The Continuum Concept: In Search Of Happiness Lost (Classics in Human Development)

by Jean Liedloff

Paperback, 1986

Status

Available

Local notes

EC Motherhood,

Barcode

7205

Publication

Da Capo Press (1986), Edition: Reprint, 192 pages

Description

A landmark treatise on how humanity lives versus how we should, what we've lost with our "progress," and how we can reclaim our true nature Jean Liedloff, an American writer, spent two and a half years in the South American jungle living with Stone Age Indians. The experience demolished her Western preconceptions of how we should live and led her to a radically different view of what human nature really is. She offers a new understanding of how we have lost much of our natural well-being and shows us practical ways to regain it for our children and for ourselves.

Original language

English

Original publication date

1977

Physical description

192 p.; 8.27 x 0.54 inches

User reviews

LibraryThing member scroeser
Some of the advice here seems sensible and useful. It seems like a good idea to relax about parenting, to carry children with you when you can, to let children be around adults and with older children. On the other hand, I found her descriptions of the 'torture' that Western parenting puts children
Show More
through melodramatic and unnecessary. The reinforcement of gender stereotypes and claims that homosexuality, addiction, and criminality were all caused by bad parenting did not endear this book to me either.
Show Less
LibraryThing member Amelia_Smith
My first and strongest impression of this book was that I knew the author. Although she came from the generation before mine, I feel like I knew dozens of people like her, privileged, intelligent, half-educated and profoundly dissatisfied with their home culture. I felt that I was a bit like her,
Show More
but less starry-eyed.

The author's central theory is that human evolution has primed us to expect certain experiences which are necessary to our fundamental sense of well-being. She argues that tribal/primitive cultures which have evolved slowly over millennia and are resistant to change provide more of these "continuum" experiences. The most important of these is the in-arms phase for the infant, from birth until the baby begins to crawl. She blames many of the ills and discontentments of modern society on the fact that most of us missed out on that essential early experience, which would have given us a feeling of contentment, acceptance, and "rightness." She has a few theories about the way the continuum would have us behave in later stages of life, but that early phase is all-important.

The Continuum Concept has been enormously influential in hippie earth-mother circles, and to be honest I had hoped for more. I have no argument with the idea that babies are happier and healthier when they are in contact with a responsive caregiver, and that most are better off being carried around than being left alone in a pram, stroller, cot or crib. Maybe lots of us carry deep emotional scars from being left to cry alone when we were infants, but it;s not the answer to all our psychological problems, never mind our social issues. Basically, I agree with most of the author's recommendations about how to raise babies, but I was disappointed by her sloppy scholarship and her belief that civilization has it all wrong, when it comes to helping us be happy and fulfilled human beings.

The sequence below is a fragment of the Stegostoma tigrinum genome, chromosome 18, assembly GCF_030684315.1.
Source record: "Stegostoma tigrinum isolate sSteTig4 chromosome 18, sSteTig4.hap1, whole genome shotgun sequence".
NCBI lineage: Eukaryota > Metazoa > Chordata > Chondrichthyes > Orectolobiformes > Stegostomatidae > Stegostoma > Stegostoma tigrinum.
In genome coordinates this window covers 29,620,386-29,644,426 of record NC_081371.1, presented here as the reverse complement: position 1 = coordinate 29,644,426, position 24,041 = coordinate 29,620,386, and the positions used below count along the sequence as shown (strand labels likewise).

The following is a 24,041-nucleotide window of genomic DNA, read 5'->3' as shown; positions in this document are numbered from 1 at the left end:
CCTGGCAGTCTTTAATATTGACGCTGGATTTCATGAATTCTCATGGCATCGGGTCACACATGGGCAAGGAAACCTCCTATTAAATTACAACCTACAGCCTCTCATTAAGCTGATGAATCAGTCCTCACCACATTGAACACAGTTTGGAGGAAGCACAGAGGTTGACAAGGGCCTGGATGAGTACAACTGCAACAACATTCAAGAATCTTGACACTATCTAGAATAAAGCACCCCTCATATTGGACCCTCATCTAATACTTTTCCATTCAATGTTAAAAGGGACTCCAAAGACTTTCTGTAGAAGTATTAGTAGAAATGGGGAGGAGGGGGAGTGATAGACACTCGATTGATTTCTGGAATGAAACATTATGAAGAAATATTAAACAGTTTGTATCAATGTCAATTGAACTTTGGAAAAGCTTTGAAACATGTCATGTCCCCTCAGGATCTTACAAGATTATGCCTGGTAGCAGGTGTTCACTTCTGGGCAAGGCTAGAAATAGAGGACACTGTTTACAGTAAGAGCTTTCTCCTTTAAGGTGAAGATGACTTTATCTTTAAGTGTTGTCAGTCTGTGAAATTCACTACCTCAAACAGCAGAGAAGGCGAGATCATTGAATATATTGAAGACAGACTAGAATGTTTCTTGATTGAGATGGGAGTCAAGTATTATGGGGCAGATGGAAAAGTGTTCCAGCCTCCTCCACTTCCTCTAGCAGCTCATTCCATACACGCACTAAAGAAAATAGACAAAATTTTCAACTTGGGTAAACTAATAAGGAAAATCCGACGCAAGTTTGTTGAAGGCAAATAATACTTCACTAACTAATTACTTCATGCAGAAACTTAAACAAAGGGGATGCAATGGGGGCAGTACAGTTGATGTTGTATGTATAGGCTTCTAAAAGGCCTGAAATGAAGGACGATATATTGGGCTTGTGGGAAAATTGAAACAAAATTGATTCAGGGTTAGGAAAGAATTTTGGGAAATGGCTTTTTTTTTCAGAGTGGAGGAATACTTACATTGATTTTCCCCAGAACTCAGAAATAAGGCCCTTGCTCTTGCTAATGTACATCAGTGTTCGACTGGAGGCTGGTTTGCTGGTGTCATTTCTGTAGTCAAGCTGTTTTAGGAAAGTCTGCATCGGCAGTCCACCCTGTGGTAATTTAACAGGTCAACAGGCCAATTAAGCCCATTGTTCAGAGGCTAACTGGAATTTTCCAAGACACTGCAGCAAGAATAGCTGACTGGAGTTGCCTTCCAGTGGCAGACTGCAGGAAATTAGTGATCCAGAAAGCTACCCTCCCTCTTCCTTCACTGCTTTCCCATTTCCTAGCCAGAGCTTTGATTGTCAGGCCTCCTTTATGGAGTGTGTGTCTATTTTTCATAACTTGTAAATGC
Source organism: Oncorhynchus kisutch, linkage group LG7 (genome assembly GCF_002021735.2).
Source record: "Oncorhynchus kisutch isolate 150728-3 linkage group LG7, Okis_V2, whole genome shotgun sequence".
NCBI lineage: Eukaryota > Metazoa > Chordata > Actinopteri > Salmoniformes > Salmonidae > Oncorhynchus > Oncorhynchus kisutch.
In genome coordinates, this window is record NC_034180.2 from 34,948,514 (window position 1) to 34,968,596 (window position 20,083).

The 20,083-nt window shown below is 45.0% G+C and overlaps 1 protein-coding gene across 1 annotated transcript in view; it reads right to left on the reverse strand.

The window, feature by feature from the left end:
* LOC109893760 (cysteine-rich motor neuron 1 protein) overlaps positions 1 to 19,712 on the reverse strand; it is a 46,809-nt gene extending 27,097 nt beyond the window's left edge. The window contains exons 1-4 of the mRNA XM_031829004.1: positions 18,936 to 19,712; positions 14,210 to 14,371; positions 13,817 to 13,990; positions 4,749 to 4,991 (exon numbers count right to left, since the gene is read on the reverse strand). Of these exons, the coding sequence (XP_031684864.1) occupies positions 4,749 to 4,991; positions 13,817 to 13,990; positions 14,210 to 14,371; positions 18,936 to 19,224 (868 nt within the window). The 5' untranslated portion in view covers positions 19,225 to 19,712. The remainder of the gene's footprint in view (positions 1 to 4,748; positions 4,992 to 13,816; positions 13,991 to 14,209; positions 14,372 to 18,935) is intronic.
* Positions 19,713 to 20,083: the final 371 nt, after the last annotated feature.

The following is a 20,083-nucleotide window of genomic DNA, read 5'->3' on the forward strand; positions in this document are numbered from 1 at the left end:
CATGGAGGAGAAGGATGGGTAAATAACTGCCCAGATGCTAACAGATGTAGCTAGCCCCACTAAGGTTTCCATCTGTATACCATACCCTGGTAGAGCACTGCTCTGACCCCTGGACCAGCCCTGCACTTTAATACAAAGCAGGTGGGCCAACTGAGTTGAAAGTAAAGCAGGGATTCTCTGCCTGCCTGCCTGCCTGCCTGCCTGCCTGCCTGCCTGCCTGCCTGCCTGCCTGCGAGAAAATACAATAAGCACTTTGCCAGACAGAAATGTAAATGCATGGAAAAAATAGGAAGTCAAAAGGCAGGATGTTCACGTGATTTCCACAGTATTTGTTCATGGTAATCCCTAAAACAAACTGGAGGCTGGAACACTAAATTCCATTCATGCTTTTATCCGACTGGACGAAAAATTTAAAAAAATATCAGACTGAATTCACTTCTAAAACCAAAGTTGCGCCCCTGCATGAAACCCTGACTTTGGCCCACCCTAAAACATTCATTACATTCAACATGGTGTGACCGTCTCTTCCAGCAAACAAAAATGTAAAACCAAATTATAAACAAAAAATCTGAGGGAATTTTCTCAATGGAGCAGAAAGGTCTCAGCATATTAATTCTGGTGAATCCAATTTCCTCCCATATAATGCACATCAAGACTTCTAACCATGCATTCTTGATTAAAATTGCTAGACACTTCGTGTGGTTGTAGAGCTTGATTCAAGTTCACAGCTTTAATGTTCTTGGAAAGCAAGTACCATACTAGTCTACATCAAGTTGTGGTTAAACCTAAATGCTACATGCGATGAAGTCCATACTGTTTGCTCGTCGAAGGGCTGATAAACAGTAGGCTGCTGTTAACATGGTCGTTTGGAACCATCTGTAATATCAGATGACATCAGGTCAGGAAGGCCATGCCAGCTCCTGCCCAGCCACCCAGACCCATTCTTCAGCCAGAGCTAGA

I believe that human beings are a lot more adaptable than Jean Liedloff gives us credit for, and that while our intellectual innovations often undermine our contentment, the conscious mind, as well as instinct, can help us be happier people at any stage of life.

And now, back to my bored, attention-grabbing toddler!
Show Less
LibraryThing member Sally-AnneLambert
It makes me think people are becoming, or similar to, or meant to be, marsupials. I think the strangeness of the modern world and the challenge of guiding the younger generation really calls for this book and its simple power. How good if society can accept women carrying their babies on their
Show More
backs in all kind of contexts... work, outings, meetings etc. I really believe it! Children must be really empowered by this!
Show Less
LibraryThing member iatethecloudsforyou
having a baby? thinking of stealing one? read this...for some things it was a bit obvious and the writers lack in some areas of child rearing are obvious, but still a good look at children raised in the amazon jungles and how they can provide insight for you and your baby.
oh and skip her
Show More
philosophical sections, its a bunch of mumbo jumbo
Show Less
LibraryThing member dbsovereign
I recommend this book to anyone planning to have a baby. It makes a good case for holding a child (or keeping it close to a person's body) during the first six to nine months of its life. If everyone took Liedloff's advice, the world would be a much happier place. A must read for prospective
Show More
parents! Supports the theory that if you don't get that sense of security at birth, you tend to spend the rest of your life searching for semblance of it.
Show Less
LibraryThing member csoki637
Very interesting, but some problematic aspects. Hopefully they've been corrected in later editions.

Pages

192

Rating

(79 ratings; 4)
Page: 0.3217 seconds